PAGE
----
The kraal involved a different approach. An old CD glued to thin card discs cut to a larger diameter forms the center, Thin dry twigs were cut into sections between 1" and 1 1/2" length and glued using a hot glue gun around the edge of the CD. Thin cord made the lashing between the stakes. This is easily done by glueing one end of the cord to a stake and weaving it in and out in an over-under pattern, first the lower lashing then the upper.
The ground effect was built up using more spackle with a drop of PVA mixed in. After painting, more slightly diluted PVA was applied, and flocking scattered onto it in a dense layer. It's vital to allowed the glue to dry before the excess flocking is shaken off. To ensure the stuff stays in place and doesn't rub off easily, diluted PVA was sprayed over all. This has the added benefit of soaking into the twigs and preventing any splitting, etc.
All figures are Wargames Foundry from their Darkest Africa collection. The foilage in the background is Spanish moss, available by the bagful from most dollar stores.
Wednesday, October 20, 2010
(A photo of the kraal I've put together for sale with the next African village on eBay.)
Tuesday, October 5, 2010
I made this gruesome little piece out of an old CD and a Halloween plastic skull from a bagful of such bought from a local dollar store. The idol's head sits on several Hirst Arts blocks to give it stability and weight, with two of the Hirst wooden boards added for a sacrificial platform at the edge of the dark pool. The three grinning victims are from the Gothic accessories mold. Broken twigs and a few bits of Spanish moss add to the effect of desolation and hint at giant rib bones.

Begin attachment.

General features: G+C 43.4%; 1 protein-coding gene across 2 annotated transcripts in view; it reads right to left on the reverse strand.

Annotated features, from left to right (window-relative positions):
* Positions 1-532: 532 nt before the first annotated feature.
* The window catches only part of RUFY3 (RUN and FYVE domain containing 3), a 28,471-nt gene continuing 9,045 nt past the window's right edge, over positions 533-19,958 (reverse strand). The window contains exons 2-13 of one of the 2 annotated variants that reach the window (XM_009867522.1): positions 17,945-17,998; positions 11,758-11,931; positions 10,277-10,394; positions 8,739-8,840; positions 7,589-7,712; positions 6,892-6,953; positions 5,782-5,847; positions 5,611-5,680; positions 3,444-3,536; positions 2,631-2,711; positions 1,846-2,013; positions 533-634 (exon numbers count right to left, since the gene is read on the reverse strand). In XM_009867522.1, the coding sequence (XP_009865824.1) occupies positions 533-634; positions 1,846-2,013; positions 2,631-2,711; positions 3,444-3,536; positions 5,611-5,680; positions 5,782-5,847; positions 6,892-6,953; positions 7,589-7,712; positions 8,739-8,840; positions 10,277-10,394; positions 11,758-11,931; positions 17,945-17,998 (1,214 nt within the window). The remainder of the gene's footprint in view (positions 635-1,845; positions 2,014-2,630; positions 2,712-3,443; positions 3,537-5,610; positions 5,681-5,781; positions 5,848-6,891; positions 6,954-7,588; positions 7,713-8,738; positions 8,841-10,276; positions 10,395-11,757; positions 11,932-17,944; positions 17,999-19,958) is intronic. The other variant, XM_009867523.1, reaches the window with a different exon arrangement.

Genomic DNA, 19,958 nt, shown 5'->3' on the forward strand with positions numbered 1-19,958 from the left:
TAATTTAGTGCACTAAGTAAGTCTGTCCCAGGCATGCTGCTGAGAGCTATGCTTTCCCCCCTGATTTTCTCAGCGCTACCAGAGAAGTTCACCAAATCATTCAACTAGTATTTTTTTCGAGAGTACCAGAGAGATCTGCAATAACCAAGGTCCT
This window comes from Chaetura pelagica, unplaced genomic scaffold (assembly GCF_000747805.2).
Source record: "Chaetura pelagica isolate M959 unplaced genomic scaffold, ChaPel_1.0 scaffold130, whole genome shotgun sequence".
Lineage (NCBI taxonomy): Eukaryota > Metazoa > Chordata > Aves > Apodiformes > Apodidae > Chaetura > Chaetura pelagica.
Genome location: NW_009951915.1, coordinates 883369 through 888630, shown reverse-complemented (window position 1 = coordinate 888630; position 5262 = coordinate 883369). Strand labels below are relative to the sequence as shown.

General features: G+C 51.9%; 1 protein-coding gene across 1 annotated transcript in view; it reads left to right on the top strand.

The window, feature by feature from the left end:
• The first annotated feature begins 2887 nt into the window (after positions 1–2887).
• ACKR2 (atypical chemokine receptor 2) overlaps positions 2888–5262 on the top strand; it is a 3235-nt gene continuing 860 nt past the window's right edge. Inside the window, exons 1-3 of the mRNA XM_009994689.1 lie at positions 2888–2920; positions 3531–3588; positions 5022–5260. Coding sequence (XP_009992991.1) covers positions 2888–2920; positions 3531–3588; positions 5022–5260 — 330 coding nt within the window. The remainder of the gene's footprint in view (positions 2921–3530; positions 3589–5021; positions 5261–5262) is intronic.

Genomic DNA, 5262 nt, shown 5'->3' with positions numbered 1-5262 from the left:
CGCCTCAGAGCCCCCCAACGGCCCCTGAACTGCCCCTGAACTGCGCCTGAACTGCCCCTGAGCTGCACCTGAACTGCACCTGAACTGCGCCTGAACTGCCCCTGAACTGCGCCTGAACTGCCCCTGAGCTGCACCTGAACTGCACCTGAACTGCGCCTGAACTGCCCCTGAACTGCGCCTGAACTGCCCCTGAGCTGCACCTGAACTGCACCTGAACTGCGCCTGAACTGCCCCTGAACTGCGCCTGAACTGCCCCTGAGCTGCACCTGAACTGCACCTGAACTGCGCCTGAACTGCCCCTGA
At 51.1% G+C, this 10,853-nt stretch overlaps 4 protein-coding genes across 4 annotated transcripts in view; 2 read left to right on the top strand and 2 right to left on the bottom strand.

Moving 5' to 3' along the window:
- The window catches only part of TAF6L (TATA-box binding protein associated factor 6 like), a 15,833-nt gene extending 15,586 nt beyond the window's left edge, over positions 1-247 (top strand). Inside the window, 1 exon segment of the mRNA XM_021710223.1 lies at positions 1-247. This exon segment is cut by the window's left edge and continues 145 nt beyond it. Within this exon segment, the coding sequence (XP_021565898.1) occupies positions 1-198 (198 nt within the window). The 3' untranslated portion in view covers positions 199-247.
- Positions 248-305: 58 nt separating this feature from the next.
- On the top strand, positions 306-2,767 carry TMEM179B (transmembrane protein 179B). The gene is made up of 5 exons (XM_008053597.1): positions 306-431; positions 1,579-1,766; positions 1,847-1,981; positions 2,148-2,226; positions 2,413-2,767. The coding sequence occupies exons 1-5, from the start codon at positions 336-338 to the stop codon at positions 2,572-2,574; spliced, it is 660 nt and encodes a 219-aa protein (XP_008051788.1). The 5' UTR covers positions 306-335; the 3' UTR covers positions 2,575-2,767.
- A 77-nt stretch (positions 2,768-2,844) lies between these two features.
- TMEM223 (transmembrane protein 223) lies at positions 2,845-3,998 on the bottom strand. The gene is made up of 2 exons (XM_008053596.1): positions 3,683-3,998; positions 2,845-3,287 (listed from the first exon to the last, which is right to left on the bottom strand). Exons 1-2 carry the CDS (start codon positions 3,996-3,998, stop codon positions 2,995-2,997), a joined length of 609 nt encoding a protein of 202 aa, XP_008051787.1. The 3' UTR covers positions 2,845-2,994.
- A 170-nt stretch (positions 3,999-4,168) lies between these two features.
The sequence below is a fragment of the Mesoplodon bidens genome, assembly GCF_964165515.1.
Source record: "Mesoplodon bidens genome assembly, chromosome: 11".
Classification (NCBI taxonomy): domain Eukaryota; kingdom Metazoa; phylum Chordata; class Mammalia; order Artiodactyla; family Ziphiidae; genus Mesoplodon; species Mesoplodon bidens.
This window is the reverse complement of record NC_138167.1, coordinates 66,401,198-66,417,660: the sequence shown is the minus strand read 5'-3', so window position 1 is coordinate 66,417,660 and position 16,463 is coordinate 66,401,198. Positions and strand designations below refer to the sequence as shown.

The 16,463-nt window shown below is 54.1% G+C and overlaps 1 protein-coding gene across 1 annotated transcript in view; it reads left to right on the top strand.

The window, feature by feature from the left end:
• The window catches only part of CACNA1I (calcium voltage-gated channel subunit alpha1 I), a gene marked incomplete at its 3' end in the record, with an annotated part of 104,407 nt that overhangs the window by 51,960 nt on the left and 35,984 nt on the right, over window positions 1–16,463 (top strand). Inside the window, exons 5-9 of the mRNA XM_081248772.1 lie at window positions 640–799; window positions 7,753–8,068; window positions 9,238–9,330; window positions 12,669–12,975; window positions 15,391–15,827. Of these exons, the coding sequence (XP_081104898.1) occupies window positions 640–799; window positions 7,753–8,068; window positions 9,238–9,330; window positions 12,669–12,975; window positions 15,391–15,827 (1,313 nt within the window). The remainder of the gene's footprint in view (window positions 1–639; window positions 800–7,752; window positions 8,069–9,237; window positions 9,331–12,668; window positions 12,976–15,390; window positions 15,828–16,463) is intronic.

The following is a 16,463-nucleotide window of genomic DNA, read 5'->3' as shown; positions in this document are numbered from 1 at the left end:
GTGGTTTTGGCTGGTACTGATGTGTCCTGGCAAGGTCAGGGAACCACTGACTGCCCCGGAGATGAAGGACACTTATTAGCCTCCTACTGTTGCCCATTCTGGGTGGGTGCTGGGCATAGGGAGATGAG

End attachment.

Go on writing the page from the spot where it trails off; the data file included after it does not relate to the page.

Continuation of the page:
Monday, October 4, 2010
Tuesday, September 28, 2010
The rear of the vehicle, showing the spare bomb stowage.
The principal armament of the new vehicle comprises a 200 lb guncotton charge contained within a copper shell mounted on the end of a boom. This is normally kept raised for safety reasons until prior to making an attack, whereupon the boom is lowered to the horizontal position. The vehicle's gallant crew of driver, commander/weapon operator and two stokers then drive at speed toward an enemy landship with the intention of ramming the charge into its flanks. Detonation is normally achieved through an impact fuse on the nose of the charge. An optional cord-actuated detonator is provided should the fuse fail, or for assault demolition use against strongpoints.
The vehicle's builders provide a storage case mounted on the rear of the vehicle for a spare bomb, giving the crew the means to re-arm in some safe spot and return to battle. This of course assumes they survive the attack. A machine gun is mounted in the glacis plate for anti-personnel use.